One doesn’t normally associate zombies with slippers (sure, stranger things have happened…), but actor Norman Reedus, arguably the biggest star of AMC’s sprawling, soap opera zomcom, The Walking Dead, is an unabashed proponent. To wit, the image embedded below, which captures a more casual and relaxed side of the Internet and TV superstar.
In fact, not only does Norman Reedus wear a pair of bunny slippers, he encourages everyone else to do so! Asked by GQ what “10 Essentials” he would need in the zombie apocalypse (interview embedded below), Reedus reveals a taste for creature comforts (pun totally intended, BOO-YAH!): an espresso machine, Ray Bans, his Triumph motorcycle, vacuum robot, et. al. The last item on his list? Bunny slippers, which he “carries with him all the time.” No joke, yo, straight from the source:
Had that been the end of it, Reedus’ bunny slipper credentials would still have been secured. But, spoiler alert, it wasn’t! In an animated short staring his beloved cat, Eye In The Dark, the bunny slipper beat comes full circle and is paid off to comedic effect. Watch the LOLs below!
Got a favorite Daryl moment? Let us know about it in the comments below!
Today, in interspecies cuddles: watch as the bright orange kitty vampire slowly drains a Russian man of his life force. The money shot comes early at the :16 second mark, when the camera zooms in close to reveal a purring cat nestled around the human’s neck. Also not to be missed: the man’s expression, one of bemused acceptance, at the :48 mark. Resistance, as they say, is furtile…
Another week, another video with interspecies cuddling, in this case a duckling and a baby bunny. Watch as they snuggle up next to each other! The video’s true highlight comes at the :36 second mark when the duckling wryly tilts his head, as if to say, “Who me?” EEK!
Cat videos are the currency of the realm here on the Internet. At their best, they’re funny, cute, and endlessly shareable. But what happens when you take them into the real world? One man, Scott Stulen, wanted to find out and the Internet Cat Video Film Festival was born as a result! We reached out to Scott about the project’s runaway success and this is what he had to say.
From Hop To Pop: Would you please introduce yourself and talk a little bit about your role with the Internet Cat Video Film Festival.
Scott Stulen: My name is Scott Stulen. I am an artist, dj, curator, writer and programmer. I am the Director of mnartists.org, an online art hub serving over 20,000 Midwest artists, and co-curator of Open Field at the Walker Art Center. I am the co-creator of the Internet Cat Video Film Festival (along with Katie Hill) and the sole producer/curator of the program (currently). Basically I do everything with the festival production and tour.
From Hop To Pop: The initial program last year triggered quite the response, both locally in Minneapolis and then nationally and on the Internet. Talk about the decision to take the program on the road.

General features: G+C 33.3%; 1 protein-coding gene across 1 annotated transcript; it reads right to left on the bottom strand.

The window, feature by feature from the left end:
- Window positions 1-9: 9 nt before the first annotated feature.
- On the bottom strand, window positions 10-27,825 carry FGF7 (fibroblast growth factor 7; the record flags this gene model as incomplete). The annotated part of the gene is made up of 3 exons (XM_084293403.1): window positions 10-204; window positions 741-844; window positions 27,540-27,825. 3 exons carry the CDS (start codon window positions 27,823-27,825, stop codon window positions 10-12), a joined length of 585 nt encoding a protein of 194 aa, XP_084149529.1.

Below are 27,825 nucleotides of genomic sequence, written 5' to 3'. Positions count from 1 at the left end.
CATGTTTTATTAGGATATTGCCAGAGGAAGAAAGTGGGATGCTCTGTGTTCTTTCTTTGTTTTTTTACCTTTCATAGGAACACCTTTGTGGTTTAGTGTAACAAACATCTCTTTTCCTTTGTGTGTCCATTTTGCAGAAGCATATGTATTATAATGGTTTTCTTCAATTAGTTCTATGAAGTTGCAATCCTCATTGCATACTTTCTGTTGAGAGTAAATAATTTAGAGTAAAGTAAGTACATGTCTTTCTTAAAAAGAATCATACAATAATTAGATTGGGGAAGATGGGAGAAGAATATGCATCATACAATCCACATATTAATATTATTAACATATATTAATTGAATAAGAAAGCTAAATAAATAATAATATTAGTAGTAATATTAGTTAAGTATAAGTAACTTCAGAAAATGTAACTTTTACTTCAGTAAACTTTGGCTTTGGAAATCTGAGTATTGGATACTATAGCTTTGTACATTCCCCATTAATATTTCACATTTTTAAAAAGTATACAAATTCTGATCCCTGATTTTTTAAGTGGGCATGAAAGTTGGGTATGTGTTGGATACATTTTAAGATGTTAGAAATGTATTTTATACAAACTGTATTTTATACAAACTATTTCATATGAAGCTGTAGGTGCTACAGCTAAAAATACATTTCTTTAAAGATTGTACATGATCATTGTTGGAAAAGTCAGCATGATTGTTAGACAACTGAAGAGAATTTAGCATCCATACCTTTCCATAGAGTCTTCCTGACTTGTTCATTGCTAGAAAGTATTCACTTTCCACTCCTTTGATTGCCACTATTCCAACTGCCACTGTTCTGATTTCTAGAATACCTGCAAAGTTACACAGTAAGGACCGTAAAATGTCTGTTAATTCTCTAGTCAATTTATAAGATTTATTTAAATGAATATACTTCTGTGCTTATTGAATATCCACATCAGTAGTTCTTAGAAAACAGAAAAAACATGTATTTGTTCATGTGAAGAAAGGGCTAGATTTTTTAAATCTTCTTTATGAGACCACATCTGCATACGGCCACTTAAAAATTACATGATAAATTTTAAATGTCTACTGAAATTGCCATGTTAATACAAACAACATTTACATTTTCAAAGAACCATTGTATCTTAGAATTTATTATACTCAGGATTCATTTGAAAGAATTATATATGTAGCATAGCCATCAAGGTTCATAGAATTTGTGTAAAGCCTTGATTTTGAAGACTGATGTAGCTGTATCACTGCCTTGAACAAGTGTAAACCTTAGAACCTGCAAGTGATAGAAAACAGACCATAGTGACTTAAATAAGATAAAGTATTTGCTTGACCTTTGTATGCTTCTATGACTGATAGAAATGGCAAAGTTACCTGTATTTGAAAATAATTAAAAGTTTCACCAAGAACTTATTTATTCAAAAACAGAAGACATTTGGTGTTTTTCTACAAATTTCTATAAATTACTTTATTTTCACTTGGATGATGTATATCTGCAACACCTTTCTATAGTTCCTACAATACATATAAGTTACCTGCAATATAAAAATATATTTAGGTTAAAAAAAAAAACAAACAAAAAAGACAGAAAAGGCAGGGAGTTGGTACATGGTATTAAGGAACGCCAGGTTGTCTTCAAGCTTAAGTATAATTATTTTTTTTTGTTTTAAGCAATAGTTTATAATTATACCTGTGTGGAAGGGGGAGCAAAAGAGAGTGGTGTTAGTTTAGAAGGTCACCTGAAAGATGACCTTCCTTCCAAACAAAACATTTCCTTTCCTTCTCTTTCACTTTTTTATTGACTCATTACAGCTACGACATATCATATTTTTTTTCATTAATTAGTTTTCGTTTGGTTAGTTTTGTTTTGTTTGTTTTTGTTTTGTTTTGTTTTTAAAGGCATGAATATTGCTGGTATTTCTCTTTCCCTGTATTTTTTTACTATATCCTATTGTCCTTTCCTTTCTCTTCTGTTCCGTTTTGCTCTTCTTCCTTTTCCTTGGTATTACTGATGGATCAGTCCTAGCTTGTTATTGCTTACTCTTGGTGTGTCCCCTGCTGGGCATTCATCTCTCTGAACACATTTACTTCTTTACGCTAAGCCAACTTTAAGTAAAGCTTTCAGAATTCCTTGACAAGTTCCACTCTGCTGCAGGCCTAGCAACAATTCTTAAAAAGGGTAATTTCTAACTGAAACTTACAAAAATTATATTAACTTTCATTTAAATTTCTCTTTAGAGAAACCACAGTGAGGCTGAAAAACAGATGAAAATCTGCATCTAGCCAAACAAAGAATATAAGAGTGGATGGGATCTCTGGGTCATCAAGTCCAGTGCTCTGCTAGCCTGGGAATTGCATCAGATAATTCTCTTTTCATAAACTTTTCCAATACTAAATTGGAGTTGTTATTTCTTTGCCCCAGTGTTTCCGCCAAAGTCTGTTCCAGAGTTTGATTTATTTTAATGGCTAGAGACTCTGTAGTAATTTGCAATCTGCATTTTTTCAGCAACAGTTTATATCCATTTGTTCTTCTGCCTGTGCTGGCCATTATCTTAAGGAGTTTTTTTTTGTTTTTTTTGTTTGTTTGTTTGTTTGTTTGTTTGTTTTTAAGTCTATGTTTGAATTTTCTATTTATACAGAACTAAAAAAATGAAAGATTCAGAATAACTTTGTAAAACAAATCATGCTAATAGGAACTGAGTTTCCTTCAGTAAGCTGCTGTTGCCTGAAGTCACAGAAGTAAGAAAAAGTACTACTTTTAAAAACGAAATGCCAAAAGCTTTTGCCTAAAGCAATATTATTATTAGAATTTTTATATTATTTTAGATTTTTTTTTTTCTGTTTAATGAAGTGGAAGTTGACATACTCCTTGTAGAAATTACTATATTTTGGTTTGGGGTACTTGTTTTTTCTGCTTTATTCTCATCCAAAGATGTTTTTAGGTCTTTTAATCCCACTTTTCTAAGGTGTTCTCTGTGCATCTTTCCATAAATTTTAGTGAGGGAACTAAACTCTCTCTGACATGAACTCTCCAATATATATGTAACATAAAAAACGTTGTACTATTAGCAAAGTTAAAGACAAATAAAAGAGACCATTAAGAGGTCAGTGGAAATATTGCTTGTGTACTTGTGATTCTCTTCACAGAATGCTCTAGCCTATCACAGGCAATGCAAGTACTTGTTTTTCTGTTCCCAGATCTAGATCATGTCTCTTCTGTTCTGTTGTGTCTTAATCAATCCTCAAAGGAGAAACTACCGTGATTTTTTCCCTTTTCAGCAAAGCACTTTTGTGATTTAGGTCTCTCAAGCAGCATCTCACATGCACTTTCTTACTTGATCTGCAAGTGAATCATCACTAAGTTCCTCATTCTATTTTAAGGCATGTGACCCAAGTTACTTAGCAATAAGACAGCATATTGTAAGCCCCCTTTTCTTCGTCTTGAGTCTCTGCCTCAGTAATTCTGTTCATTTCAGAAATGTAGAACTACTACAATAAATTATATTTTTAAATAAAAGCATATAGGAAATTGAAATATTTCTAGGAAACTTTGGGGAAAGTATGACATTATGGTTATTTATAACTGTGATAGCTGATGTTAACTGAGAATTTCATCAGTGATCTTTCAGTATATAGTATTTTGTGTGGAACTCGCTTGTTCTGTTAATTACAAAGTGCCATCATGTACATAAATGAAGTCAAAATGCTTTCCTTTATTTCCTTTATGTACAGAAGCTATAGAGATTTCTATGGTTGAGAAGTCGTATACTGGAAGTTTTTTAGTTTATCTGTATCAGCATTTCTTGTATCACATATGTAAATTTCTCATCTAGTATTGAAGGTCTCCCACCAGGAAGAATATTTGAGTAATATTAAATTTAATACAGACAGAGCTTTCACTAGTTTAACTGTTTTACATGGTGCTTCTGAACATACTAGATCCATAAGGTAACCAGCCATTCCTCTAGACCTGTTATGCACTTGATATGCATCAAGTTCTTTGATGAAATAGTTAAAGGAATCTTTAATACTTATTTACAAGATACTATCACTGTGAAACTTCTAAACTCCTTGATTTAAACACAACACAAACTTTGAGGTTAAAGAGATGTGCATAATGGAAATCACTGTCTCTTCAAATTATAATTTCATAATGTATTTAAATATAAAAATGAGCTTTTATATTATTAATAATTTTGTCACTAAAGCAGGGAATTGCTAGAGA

Scott Stulen: At first I only expected a few dozen people to hang out and watch a few YouTube cat videos. After the press release went out, it went viral in hours and I anticipated a much bigger crowd. Optimistically we were thinking around 4-5 thousand and ended up with over 10,000 people attending and probably would have had more if we would have had a bigger site. The festival became one of the most heavily attended and by far the most media covered event in history of the Walker Art Center.
Shortly after the conclusion of the first festival I was flooded with requests to re-stage the festival at other sites (nearly 250 requests to date). Taking advantage of this sustained interest I choose to take it on tour. I have been careful in selecting the tour sites to find communities where the festival can be presented in the proper context and also places where the festival can partner with local cultural non-profits and animal welfare groups to raise money and awareness.
In each community I work with the host venue to shape the presentation and related events. I travel to most of the screenings and give the introduction and place the festival into the context of its origination. To date the festival has been presented in Boston, San Diego, Memphis, South Bend (IN), Oakland, Austin (as part of SXSW), Vienna Austria and now Portland (editor’s note: tonight and tomorrow, June 21st and 22nd at theHollywood Theater!). Currently, I am working on the second festival of all new videos set to debut in August at the Minnesota State Fair Grandstand. I have booked the festival at venues in San Francisco, Chicago, Honolulu, Grand Rapids, Los Angeles, Toronto, Brooklyn, Little Rock and Derry (Northern Ireland) in 2013-2014. The festival has been presented in a wide range of venues from outdoor festivals to art house theaters. In each venue it has been met with an ethusiatic response by the community. The interest just keeps building.
In the end the success really lies in the social factor of the event. I like to say it’s not about watching cat videos, it’s about watching cat video together. This is why it works, we are creating a moment to share a passion for this content with other people in a “real world” context.